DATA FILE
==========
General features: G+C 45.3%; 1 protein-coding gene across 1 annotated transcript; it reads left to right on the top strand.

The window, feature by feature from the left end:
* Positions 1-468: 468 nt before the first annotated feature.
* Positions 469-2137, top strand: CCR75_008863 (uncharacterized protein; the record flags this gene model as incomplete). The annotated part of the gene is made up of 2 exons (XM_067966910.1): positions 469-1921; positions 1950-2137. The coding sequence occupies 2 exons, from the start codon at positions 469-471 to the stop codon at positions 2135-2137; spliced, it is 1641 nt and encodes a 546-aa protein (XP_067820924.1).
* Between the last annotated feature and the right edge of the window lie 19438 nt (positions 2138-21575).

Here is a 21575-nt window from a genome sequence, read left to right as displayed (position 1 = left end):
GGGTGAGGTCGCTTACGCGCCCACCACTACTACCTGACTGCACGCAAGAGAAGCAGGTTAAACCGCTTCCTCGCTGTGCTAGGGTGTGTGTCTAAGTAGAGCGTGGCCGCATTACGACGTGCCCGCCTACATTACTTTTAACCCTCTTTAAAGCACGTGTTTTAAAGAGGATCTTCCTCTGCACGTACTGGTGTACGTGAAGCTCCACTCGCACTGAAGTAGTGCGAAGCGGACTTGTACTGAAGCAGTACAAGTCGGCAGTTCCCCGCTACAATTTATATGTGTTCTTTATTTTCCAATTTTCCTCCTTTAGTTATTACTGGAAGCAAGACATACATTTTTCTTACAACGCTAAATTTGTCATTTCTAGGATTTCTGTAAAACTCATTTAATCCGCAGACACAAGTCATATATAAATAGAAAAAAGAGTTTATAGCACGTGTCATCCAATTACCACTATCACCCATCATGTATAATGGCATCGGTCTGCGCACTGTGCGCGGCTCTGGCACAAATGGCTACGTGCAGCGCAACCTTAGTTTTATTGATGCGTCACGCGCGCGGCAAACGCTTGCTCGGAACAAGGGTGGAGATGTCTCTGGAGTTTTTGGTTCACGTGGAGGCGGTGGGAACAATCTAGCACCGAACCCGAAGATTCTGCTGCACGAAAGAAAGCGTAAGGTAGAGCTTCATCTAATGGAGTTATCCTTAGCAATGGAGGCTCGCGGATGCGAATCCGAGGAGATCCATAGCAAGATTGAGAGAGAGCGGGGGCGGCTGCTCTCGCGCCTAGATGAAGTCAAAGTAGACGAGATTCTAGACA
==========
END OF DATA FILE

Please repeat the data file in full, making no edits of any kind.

General features: G+C 45.3%; 1 protein-coding gene across 1 annotated transcript; it reads left to right on the top strand.

The window, feature by feature from the left end:
* Positions 1-468: 468 nt before the first annotated feature.
* Positions 469-2137, top strand: CCR75_008863 (uncharacterized protein; the record flags this gene model as incomplete). The annotated part of the gene is made up of 2 exons (XM_067966910.1): positions 469-1921; positions 1950-2137. The coding sequence occupies 2 exons, from the start codon at positions 469-471 to the stop codon at positions 2135-2137; spliced, it is 1641 nt and encodes a 546-aa protein (XP_067820924.1).
* Between the last annotated feature and the right edge of the window lie 19438 nt (positions 2138-21575).

Here is a 21575-nt window from a genome sequence, read left to right as displayed (position 1 = left end):
GGGTGAGGTCGCTTACGCGCCCACCACTACTACCTGACTGCACGCAAGAGAAGCAGGTTAAACCGCTTCCTCGCTGTGCTAGGGTGTGTGTCTAAGTAGAGCGTGGCCGCATTACGACGTGCCCGCCTACATTACTTTTAACCCTCTTTAAAGCACGTGTTTTAAAGAGGATCTTCCTCTGCACGTACTGGTGTACGTGAAGCTCCACTCGCACTGAAGTAGTGCGAAGCGGACTTGTACTGAAGCAGTACAAGTCGGCAGTTCCCCGCTACAATTTATATGTGTTCTTTATTTTCCAATTTTCCTCCTTTAGTTATTACTGGAAGCAAGACATACATTTTTCTTACAACGCTAAATTTGTCATTTCTAGGATTTCTGTAAAACTCATTTAATCCGCAGACACAAGTCATATATAAATAGAAAAAAGAGTTTATAGCACGTGTCATCCAATTACCACTATCACCCATCATGTATAATGGCATCGGTCTGCGCACTGTGCGCGGCTCTGGCACAAATGGCTACGTGCAGCGCAACCTTAGTTTTATTGATGCGTCACGCGCGCGGCAAACGCTTGCTCGGAACAAGGGTGGAGATGTCTCTGGAGTTTTTGGTTCACGTGGAGGCGGTGGGAACAATCTAGCACCGAACCCGAAGATTCTGCTGCACGAAAGAAAGCGTAAGGTAGAGCTTCATCTAATGGAGTTATCCTTAGCAATGGAGGCTCGCGGATGCGAATCCGAGGAGATCCATAGCAAGATTGAGAGAGAGCGGGGGCGGCTGCTCTCGCGCCTAGATGAAGTCAAAGTAGACGAGATTCTAGACA